One of the most remarkable features of ’19 was the mobilisation of peasants. Witness this spirited telegram from residents of Daqahliyya on 23 March 1919: “The Egyptian “fellah” (farmer) has been charged as being ignorant of the rights of his country, but to-day we take part in the demonstration with our Egyptian brethren for the liberty and independence of Egypt. With one heart and tongue we are ready to participate in liberating Egypt and to confront every one who disapproves of this right. We vigorously protest against the internment of Egyptian statesmen and the shooting our liberals with rifles. We hope that these feelings will be confirmed and transmitted to the Peace Conference, in order that it may prevent our blood from being shed, which we never forget until we secure our demands. What a delicious slap in the face of the NDP’s “New Thinkers”, methinks.

The roiling 1940s witnessed a spurt of organisation-building, as eight new professional unions saw the light, right on the heels of the Judges Club in 1939: journalists in 1941, engineers in 1946, and then in 1949: doctors, dentists, veterinarians, pharmacists, agriculturalists, and teachers’ unions. This decade was also the moment when the committee (al-lajna) took center stage as an innovative organisational tool of political protest, building on a practice pioneered in ’19. When political parties, unions, and professional syndicates proved too restrictive or exclusive to carry forward pressing socio-political demands, citizens from diverse social sites banded together in the form of the public committee, such as the high-profile 1946 students and workers committee. Recall the opening scene of Henri Barakat’s film Fi Baytena Rajul (A Man in our House), a powerful depiction of the massacre of committee students and workers on the Abbas Bridge, orchestrated by a demonic chief of police played by the masterful Tawfiq al-Diqqin.

An important aside: the committee is the parent of the even more ephemeral, loosely-structured cross-partisan alliance. Both have resurfaced in the 1990s-era Palestine solidarity committees, out of which morphed Kifaya. I reviewed this process here.

Organisations and Presidents
The roots of the contemporary Egyptian intifada are to be found in the past 50 years. Generally, this half-century is the story of organised Egyptian interests interacting with the presidency, not the state as a whole. Since 1954, the sprawling Egyptian state has seen a redistribution of power away from a decent equilibrium between the three branches into a massive fusion of power in the presidency. Parliament has been much more neutered than the judiciary, which retains vibrant signs of life due in no small part to bridge-building with Egyptian interest groups. Such a tacit coalition between parliamentary and extra-parliamentary forces as existed in the 1940s has all but evaporated in republican Egypt.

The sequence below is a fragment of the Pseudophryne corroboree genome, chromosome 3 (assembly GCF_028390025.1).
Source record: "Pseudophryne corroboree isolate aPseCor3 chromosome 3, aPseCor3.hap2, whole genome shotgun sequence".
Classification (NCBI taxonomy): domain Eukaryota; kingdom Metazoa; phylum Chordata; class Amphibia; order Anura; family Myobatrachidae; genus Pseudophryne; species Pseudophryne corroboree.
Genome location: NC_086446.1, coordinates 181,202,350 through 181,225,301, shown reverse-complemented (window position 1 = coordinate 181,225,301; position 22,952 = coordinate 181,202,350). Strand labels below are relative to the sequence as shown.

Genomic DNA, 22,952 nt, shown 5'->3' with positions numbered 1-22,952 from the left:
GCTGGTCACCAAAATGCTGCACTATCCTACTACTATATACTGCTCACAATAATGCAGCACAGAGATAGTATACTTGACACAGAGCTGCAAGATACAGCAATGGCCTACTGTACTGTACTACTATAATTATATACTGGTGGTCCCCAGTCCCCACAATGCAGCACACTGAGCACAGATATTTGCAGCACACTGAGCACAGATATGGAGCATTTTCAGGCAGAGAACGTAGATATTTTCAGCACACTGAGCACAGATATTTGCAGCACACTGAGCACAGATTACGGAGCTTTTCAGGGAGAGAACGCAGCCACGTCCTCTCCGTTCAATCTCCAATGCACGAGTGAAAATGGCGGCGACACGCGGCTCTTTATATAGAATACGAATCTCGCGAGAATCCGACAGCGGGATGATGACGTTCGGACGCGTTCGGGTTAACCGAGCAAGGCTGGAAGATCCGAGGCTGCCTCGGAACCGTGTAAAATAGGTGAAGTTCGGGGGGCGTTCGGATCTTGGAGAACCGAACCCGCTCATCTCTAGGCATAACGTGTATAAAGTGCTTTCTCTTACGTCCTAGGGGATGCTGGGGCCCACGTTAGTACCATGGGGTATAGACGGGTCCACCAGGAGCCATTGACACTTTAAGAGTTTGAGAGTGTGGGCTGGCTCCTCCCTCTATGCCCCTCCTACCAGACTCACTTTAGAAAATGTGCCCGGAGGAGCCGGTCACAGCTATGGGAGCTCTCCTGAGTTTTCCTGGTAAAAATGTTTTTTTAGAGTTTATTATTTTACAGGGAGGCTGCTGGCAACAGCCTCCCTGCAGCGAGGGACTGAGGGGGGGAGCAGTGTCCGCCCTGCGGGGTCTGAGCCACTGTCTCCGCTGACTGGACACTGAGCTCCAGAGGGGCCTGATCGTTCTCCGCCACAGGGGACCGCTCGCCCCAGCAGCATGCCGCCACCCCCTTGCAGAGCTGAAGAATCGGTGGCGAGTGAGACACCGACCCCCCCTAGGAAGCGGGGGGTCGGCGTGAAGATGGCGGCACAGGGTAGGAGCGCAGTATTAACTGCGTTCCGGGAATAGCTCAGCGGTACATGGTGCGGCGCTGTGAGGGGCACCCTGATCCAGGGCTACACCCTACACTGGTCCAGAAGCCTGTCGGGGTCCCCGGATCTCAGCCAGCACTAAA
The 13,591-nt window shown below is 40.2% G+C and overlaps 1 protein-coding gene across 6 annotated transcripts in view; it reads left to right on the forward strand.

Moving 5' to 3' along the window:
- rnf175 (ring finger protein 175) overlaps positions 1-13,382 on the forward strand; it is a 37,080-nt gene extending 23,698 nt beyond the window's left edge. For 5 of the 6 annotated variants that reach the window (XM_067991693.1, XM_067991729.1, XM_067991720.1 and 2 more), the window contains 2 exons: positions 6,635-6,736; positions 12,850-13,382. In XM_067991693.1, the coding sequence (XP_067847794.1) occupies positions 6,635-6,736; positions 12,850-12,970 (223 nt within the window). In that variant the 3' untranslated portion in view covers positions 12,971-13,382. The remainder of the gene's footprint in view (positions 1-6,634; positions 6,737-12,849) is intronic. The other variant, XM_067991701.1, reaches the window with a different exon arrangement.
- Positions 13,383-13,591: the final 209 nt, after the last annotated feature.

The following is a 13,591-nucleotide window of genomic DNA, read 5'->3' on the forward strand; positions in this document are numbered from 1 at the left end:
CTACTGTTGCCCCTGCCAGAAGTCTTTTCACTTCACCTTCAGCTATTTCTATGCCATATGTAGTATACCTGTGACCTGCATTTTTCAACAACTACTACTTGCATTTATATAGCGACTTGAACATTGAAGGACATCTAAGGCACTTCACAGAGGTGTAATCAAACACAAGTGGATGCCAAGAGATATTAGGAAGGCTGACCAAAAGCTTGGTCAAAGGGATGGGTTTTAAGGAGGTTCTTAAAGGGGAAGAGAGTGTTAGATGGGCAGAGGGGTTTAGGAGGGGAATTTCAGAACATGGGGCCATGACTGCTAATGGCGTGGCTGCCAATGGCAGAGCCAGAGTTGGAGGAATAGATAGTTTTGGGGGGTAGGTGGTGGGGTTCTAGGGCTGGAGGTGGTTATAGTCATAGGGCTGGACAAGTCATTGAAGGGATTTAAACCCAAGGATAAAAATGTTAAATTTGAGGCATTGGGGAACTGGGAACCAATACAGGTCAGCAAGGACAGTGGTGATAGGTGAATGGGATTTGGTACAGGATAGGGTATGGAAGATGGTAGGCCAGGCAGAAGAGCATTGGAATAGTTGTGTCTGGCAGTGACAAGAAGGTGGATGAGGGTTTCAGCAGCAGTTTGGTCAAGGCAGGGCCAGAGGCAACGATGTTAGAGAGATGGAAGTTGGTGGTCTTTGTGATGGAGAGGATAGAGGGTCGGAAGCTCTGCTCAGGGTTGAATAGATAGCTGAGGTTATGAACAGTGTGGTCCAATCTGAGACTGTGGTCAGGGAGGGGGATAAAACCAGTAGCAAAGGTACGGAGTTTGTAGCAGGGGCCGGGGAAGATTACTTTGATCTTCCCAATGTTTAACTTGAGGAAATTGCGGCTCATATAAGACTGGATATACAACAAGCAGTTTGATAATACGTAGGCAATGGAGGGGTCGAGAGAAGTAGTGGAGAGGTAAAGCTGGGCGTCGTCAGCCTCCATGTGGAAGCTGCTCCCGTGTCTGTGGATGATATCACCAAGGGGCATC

Egypt’s three presidents have alternately sought to constrain and co-opt both the leaders and rank and file of socially influential interest groups, with varying degrees of success. Let’s review the record. Gamal Abdel Nasser inherited a remarkably organised, institutionally dense society, which he proceeded to demobilise and contain through a carefully orchestrated regime of legal repression, co-optation, and reorganisation of the structures of interest representation. In 1953, he outlawed political parties, a move from which they have never recovered. Contemporary Egypt’s highly contrived, distorted political party life is the relic of Nasser and later Sadat’s planned demobilisation. After the March 1954 crisis, Nasser punished all those social organisations who sided with Muhammad Naguib, principally the legal community. He passed laws intervening in their affairs, packing their general assemblies with public sector lawyers, and curtailing the right to litigation, thus immunizing entire categories of administrative action from judicial oversight, in the process trimming the purview of the judiciary.

In 1960, he nationalised the press, to the unexpectedly enthusiastic response of many journalists, as reported by Salah Eissa. In 1961, he brought the historically independent ulama of al-Azhar firmly under state control, the same year that he nationalised the remaining private vestiges of the economy. But because of his political acumen, charisma, legitimacy, and command of valuable state resources, Nasser was able to manage this taming game with few regime blunders. He was also able to see through a maximum disarming of the opposition. I’ve always enjoyed this description, from the New York Times’ correspondent Jay Walz, writing of the preparatory committee debates of December 1961:

Television viewers have enjoyed the sight of the President matching wits and ideas with some of the country’s best brains—university professors, writers and lawyers, including not a few articulate women.

These “working sessions,” on view every night from 6 o’clock to 9, have given Egyptians their first experience with a spectacle to be compared with a Congressional hearing in the United States.

No one is necessarily on the spot. But it has been fascinating to watch Mr. Nasser, seated at a table before the assembly, listening to the theorists and academicians and exhorting them to come up with practical solutions for Egypt’s vast social problems.